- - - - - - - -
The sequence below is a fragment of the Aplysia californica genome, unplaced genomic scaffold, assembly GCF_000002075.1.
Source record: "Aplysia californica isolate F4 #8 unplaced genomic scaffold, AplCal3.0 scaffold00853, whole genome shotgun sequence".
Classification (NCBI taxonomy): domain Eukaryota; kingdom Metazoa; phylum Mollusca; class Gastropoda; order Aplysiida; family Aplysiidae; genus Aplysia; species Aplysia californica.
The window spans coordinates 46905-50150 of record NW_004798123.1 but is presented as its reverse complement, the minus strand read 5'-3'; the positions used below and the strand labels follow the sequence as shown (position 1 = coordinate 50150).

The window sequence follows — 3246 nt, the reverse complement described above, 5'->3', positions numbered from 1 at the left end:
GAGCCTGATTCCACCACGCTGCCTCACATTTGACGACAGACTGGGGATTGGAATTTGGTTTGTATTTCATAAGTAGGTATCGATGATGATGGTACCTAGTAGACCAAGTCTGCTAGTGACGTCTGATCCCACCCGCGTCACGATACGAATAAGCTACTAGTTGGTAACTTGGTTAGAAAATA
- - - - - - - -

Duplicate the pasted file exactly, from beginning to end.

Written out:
The sequence below is a fragment of the Aplysia californica genome, unplaced genomic scaffold, assembly GCF_000002075.1.
Source record: "Aplysia californica isolate F4 #8 unplaced genomic scaffold, AplCal3.0 scaffold00853, whole genome shotgun sequence".
Classification (NCBI taxonomy): domain Eukaryota; kingdom Metazoa; phylum Mollusca; class Gastropoda; order Aplysiida; family Aplysiidae; genus Aplysia; species Aplysia californica.
The window spans coordinates 46905-50150 of record NW_004798123.1 but is presented as its reverse complement, the minus strand read 5'-3'; the positions used below and the strand labels follow the sequence as shown (position 1 = coordinate 50150).

The window sequence follows — 3246 nt, the reverse complement described above, 5'->3', positions numbered from 1 at the left end:
GAGCCTGATTCCACCACGCTGCCTCACATTTGACGACAGACTGGGGATTGGAATTTGGTTTGTATTTCATAAGTAGGTATCGATGATGATGGTACCTAGTAGACCAAGTCTGCTAGTGACGTCTGATCCCACCCGCGTCACGATACGAATAAGCTACTAGTTGGTAACTTGGTTAGAAAATA